Bilal Shaikh became the fourth senior security man of the Pakistan Peoples Party to be killed since 2008. Mr Shaikh, 45, the chief security officer for President Asif Ali Zardari, died when he was attacked apparently by a suicide bomber, while on his way home from the Defence area of Karachi. He had stopped at a fruit vendor’s shop along the way when the blast occurred.
The police are still investigating the exact nature of the incident and precisely what happened. They believe a suicide bomber may have approached Mr Shaikh and detonated the device as he got close to him. Mr Shaikh’s police guard and a vendor were also killed in the blast, which injured around a dozen other people.
Mr Shaikh had been targeted before, most recently by Lyari-based gangs, according to the police. It is, of course, impossible to know who is behind the latest incident. Immediate condemnation has come in from the presidency, and the PPP patron-in-chief, Bilawal Bhutto, who described Shaikh as a fighter for democracy. The killing of a man central to the safety of the president is clearly a matter that needs careful investigation. Indeed, this holds true for all the security men killed before him as well. We still do not know why Khalid Shahenshah, the man in charge of Benazir Bhutto’s security at the time of her assassination in December 2007, was killed, some months after that. Finding out the perpetrators of these crimes could be crucial for more reasons than one.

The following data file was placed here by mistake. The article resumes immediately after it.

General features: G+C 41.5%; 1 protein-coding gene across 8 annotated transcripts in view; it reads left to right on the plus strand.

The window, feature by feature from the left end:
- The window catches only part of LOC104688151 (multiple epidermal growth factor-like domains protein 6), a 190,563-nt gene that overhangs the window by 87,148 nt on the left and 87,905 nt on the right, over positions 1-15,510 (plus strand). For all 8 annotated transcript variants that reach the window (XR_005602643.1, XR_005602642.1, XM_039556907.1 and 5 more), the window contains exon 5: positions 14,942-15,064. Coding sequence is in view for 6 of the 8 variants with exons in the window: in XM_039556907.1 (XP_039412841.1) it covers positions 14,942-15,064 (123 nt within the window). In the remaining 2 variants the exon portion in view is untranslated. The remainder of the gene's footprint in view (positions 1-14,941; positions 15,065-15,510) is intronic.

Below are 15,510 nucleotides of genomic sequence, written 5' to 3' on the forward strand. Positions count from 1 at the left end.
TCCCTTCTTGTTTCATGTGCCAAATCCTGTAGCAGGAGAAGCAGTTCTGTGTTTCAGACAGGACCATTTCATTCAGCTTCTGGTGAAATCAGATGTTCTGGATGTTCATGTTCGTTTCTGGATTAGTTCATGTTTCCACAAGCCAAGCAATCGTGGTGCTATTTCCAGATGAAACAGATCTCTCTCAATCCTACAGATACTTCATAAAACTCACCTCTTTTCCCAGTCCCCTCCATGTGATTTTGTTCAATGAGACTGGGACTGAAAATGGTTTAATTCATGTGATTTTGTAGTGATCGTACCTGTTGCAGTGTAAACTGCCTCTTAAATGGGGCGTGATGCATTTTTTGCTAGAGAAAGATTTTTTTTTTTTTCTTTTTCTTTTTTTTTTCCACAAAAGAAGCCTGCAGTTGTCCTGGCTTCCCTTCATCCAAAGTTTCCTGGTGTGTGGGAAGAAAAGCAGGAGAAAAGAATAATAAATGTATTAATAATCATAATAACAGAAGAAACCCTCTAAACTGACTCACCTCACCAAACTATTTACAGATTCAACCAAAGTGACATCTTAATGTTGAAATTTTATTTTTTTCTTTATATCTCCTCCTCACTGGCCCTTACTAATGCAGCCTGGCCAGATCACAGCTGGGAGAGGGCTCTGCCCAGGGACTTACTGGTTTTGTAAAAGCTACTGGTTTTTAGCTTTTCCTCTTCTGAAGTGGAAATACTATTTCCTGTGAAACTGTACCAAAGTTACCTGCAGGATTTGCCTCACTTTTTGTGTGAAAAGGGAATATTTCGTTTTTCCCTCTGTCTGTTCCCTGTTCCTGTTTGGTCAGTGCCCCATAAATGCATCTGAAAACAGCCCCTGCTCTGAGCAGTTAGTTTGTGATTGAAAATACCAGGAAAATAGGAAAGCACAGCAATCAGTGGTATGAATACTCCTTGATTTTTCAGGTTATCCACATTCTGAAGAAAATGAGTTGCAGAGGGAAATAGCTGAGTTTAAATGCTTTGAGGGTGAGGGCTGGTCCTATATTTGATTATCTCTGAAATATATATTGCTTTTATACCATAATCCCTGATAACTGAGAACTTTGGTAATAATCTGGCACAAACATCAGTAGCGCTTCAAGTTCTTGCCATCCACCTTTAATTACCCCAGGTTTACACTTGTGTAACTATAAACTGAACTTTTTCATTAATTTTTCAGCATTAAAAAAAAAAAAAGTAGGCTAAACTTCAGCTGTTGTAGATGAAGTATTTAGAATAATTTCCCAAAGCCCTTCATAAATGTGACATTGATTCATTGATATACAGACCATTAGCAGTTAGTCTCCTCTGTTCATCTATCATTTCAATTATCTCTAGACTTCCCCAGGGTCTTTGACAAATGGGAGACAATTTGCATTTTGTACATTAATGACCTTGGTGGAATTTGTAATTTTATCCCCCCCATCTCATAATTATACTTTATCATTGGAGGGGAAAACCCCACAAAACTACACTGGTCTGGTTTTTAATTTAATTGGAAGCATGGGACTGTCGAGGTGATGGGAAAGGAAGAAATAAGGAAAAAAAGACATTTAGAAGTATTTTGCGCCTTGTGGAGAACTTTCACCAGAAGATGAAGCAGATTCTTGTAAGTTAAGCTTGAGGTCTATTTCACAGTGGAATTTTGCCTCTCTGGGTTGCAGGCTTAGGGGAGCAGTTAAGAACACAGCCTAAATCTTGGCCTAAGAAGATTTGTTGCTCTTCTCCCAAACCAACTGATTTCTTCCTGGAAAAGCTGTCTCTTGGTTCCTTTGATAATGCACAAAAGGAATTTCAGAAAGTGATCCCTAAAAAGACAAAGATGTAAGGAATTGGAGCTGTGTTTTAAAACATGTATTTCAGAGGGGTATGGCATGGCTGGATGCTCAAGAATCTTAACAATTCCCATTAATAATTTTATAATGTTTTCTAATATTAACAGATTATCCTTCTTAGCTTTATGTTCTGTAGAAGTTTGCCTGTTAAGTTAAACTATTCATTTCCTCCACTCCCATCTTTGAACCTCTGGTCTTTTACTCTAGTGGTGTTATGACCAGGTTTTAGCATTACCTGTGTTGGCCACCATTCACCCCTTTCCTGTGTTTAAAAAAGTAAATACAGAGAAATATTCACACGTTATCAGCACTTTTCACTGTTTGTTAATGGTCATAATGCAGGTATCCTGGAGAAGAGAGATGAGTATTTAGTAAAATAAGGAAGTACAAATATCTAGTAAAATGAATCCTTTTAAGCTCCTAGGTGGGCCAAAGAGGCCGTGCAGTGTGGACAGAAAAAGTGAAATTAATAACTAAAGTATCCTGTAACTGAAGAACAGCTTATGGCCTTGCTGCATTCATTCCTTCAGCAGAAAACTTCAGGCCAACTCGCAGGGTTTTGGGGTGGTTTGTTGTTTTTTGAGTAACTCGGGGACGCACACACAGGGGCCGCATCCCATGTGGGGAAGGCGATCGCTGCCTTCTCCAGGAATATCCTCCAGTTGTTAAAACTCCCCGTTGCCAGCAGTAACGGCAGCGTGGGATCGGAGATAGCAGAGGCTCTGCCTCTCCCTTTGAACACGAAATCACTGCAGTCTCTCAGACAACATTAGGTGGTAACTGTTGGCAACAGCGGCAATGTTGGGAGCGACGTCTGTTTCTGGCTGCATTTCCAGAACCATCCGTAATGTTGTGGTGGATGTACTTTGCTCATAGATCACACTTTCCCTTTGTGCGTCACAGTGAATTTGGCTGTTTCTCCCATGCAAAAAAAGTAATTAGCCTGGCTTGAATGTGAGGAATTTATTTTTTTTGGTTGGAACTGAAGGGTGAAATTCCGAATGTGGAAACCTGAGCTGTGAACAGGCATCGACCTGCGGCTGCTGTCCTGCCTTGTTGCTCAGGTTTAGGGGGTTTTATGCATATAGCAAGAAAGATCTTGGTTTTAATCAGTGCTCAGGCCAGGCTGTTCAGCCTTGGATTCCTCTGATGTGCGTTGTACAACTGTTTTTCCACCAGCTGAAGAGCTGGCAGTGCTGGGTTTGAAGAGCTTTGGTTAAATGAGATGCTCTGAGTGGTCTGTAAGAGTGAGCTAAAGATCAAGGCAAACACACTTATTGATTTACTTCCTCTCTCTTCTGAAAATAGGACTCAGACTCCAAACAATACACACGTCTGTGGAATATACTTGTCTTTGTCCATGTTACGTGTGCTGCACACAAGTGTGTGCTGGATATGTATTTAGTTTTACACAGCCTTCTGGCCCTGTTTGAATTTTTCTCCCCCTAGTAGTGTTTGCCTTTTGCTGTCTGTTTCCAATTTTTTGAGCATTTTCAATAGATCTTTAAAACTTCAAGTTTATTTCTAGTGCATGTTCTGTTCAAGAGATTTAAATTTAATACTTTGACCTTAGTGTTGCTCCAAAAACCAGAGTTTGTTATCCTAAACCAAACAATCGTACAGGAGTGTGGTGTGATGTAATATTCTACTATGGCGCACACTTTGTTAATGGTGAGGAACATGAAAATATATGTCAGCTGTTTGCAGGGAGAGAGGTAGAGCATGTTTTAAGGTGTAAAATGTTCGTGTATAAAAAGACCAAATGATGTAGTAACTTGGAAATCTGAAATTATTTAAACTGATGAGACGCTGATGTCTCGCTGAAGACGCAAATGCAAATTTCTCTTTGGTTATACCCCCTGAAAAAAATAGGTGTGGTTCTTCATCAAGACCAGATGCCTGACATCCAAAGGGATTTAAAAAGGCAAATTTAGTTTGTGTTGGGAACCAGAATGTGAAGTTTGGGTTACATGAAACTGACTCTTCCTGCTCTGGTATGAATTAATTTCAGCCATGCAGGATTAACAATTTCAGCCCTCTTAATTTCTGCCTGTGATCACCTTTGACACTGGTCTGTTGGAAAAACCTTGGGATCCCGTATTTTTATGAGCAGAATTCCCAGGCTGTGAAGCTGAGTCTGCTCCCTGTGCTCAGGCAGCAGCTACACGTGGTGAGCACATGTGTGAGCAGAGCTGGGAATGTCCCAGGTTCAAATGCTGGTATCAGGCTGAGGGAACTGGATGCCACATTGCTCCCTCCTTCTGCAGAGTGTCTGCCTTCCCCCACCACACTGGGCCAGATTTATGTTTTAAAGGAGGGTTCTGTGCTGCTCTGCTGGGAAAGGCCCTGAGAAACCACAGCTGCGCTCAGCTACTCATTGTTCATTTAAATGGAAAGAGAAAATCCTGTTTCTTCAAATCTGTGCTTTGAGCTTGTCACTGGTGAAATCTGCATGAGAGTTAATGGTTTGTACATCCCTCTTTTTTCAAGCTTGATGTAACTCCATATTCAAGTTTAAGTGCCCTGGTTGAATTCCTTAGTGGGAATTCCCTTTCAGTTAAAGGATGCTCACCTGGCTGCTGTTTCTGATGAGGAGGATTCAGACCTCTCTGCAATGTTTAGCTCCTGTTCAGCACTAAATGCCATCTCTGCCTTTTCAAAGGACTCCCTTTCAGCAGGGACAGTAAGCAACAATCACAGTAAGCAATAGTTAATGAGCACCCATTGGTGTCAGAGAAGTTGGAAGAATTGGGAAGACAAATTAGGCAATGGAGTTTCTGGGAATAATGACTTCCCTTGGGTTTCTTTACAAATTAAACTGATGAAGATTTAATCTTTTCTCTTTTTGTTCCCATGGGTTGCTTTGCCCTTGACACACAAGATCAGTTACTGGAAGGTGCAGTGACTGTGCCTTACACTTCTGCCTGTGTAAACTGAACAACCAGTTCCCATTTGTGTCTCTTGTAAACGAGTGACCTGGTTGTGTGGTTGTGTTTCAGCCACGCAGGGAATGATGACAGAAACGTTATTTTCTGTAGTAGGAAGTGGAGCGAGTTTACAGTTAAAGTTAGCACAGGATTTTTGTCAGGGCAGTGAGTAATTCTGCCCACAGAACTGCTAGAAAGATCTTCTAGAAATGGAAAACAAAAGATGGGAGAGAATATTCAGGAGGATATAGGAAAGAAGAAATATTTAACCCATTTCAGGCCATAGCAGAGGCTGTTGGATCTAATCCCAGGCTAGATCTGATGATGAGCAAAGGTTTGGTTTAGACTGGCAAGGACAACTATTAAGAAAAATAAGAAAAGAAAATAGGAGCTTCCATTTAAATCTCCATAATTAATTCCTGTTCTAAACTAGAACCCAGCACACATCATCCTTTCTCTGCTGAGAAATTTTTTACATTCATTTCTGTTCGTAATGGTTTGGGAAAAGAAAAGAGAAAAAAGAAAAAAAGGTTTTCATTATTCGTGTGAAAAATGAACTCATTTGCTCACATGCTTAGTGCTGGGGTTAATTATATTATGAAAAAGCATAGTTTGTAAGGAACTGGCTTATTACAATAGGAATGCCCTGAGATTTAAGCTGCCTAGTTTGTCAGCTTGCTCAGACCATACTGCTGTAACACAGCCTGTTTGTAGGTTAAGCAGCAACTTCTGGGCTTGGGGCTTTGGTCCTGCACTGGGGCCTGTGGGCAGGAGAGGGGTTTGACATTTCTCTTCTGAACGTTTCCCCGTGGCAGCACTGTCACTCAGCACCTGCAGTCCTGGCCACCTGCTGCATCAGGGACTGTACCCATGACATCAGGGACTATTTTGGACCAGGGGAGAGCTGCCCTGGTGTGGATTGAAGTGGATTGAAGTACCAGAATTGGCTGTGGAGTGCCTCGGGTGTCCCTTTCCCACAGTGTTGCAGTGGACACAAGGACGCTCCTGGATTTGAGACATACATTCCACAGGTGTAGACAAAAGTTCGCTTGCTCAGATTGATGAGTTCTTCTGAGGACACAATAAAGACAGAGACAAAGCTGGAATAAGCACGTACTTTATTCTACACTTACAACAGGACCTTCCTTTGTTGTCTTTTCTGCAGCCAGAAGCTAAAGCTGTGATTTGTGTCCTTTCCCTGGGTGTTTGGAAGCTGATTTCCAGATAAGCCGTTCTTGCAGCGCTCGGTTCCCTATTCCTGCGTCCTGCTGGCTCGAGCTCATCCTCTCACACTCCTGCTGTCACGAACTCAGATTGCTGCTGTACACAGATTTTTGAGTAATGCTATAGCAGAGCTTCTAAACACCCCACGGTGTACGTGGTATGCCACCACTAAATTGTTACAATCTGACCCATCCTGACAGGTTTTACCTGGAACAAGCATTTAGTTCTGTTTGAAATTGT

But what the killing does highlight is the fact that law and order remains dismal as ever across the country and notably in Karachi. Lives are simply not safe; we do not know when someone will be felled or by whom, and this is a disturbing situation. It is important that investigators get to the bottom of the Bilal Shaikh murder. Learning the full facts could help us understand the dynamics of crime in our country and as such help bring down the violence, which has literally led to hundreds of deaths over the past years. Many of these, even now, remain shrouded in mystery — adding to the continuous uncertainty we face.
Published in The Express Tribune, July 12th, 2013.
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